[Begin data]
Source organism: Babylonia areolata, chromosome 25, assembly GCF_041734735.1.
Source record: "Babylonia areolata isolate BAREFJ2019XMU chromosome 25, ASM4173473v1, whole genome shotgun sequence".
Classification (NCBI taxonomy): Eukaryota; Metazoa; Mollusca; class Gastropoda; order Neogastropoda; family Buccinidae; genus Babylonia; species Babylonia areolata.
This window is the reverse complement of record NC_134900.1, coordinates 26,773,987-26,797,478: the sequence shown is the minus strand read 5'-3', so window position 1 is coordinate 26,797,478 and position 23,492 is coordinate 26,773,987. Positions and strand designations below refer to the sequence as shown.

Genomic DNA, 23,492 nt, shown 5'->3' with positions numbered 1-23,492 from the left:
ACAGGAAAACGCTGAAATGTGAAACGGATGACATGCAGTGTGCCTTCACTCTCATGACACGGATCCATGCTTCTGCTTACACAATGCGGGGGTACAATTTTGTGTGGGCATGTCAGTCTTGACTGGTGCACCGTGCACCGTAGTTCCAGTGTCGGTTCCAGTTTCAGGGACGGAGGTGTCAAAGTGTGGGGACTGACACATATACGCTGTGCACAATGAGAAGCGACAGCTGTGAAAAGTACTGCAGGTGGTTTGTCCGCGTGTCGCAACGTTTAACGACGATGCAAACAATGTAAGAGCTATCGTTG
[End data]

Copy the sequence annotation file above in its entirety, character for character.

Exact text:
Source organism: Babylonia areolata, chromosome 25, assembly GCF_041734735.1.
Source record: "Babylonia areolata isolate BAREFJ2019XMU chromosome 25, ASM4173473v1, whole genome shotgun sequence".
Classification (NCBI taxonomy): Eukaryota; Metazoa; Mollusca; class Gastropoda; order Neogastropoda; family Buccinidae; genus Babylonia; species Babylonia areolata.
This window is the reverse complement of record NC_134900.1, coordinates 26,773,987-26,797,478: the sequence shown is the minus strand read 5'-3', so window position 1 is coordinate 26,797,478 and position 23,492 is coordinate 26,773,987. Positions and strand designations below refer to the sequence as shown.

Genomic DNA, 23,492 nt, shown 5'->3' with positions numbered 1-23,492 from the left:
ACAGGAAAACGCTGAAATGTGAAACGGATGACATGCAGTGTGCCTTCACTCTCATGACACGGATCCATGCTTCTGCTTACACAATGCGGGGGTACAATTTTGTGTGGGCATGTCAGTCTTGACTGGTGCACCGTGCACCGTAGTTCCAGTGTCGGTTCCAGTTTCAGGGACGGAGGTGTCAAAGTGTGGGGACTGACACATATACGCTGTGCACAATGAGAAGCGACAGCTGTGAAAAGTACTGCAGGTGGTTTGTCCGCGTGTCGCAACGTTTAACGACGATGCAAACAATGTAAGAGCTATCGTTG